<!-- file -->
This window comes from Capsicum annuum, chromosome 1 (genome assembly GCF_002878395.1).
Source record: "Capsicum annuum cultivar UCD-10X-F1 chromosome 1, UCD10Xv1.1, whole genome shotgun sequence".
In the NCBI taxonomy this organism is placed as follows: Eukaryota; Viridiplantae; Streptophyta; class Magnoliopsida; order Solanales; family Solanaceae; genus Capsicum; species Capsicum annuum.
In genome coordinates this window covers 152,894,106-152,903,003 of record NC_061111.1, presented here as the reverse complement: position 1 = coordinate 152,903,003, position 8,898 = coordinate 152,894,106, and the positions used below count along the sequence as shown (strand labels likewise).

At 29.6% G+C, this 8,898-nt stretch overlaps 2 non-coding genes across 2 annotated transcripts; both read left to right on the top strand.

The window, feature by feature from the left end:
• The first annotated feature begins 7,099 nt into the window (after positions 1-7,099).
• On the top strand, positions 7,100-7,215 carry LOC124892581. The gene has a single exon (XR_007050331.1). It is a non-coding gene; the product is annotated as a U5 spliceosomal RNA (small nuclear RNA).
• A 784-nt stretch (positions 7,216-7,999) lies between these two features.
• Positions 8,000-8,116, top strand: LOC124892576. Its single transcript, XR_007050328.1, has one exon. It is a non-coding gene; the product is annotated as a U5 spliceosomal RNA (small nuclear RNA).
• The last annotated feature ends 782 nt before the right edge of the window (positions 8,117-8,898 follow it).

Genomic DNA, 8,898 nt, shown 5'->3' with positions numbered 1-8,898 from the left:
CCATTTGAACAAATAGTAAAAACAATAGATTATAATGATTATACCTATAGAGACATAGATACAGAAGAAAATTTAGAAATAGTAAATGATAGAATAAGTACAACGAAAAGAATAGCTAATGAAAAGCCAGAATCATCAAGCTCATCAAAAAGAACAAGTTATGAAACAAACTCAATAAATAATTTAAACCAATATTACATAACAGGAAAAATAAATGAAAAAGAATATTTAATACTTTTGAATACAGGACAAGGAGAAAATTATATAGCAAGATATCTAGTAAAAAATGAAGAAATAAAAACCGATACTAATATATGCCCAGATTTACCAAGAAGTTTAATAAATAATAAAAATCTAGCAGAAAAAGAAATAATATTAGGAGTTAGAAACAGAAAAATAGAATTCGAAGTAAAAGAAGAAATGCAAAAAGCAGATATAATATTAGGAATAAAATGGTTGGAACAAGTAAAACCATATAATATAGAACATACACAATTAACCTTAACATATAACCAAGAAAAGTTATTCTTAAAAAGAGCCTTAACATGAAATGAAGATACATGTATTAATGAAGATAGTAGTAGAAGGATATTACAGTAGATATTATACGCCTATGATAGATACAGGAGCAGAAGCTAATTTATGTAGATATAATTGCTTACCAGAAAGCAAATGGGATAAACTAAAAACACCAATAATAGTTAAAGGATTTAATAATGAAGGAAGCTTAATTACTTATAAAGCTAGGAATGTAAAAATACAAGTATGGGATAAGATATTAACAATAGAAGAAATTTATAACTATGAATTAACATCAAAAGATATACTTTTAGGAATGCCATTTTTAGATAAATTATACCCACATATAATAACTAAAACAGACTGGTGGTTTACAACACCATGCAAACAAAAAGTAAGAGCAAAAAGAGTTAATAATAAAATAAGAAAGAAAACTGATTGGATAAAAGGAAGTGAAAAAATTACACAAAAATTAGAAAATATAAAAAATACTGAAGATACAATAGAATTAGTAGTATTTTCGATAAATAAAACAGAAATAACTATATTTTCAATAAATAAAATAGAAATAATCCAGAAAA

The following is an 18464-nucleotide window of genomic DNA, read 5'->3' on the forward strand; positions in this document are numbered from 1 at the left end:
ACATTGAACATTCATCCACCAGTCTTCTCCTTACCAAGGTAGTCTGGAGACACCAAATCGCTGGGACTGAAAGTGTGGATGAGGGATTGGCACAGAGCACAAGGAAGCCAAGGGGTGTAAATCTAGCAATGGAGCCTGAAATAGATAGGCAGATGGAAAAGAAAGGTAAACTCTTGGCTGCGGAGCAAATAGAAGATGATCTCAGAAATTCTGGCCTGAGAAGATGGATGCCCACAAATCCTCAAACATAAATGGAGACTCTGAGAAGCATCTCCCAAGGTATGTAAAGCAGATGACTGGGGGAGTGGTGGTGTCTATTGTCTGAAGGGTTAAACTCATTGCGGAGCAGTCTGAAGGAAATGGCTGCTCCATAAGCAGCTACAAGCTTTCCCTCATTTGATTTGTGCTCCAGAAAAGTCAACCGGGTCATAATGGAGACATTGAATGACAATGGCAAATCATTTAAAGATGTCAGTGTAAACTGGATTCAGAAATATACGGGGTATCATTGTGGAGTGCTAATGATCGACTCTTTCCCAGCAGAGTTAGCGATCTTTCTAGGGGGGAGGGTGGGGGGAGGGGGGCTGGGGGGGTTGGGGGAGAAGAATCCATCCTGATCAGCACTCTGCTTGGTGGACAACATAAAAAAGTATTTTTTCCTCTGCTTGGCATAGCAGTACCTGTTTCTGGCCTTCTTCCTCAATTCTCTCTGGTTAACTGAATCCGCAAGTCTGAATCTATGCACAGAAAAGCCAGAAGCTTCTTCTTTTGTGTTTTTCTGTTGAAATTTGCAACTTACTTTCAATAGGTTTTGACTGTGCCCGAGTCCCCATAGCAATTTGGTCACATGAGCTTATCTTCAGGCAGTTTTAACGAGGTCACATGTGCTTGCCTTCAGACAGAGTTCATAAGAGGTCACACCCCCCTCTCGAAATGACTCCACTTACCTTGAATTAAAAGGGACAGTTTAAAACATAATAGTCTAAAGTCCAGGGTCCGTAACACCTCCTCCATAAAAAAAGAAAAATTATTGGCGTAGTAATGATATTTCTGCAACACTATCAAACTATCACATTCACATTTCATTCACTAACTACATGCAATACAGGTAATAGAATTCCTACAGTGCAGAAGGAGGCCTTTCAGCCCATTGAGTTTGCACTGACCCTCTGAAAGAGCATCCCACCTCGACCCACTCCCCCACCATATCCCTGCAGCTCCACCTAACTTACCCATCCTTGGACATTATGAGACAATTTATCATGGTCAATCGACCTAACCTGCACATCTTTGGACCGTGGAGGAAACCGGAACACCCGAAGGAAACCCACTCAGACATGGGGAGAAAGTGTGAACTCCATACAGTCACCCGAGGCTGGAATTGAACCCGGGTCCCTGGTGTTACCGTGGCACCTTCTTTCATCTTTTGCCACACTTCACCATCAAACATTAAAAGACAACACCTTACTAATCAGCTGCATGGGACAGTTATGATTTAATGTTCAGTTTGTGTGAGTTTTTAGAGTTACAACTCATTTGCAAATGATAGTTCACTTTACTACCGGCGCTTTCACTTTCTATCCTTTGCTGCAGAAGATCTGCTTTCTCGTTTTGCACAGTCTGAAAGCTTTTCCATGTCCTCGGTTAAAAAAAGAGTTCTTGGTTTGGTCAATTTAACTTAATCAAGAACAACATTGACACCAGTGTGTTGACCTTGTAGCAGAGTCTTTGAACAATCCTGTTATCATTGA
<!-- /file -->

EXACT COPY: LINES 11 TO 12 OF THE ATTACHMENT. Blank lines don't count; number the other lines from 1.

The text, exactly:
• The last annotated feature ends 782 nt before the right edge of the window (positions 8,117-8,898 follow it).

Genomic DNA, 8,898 nt, shown 5'->3' with positions numbered 1-8,898 from the left: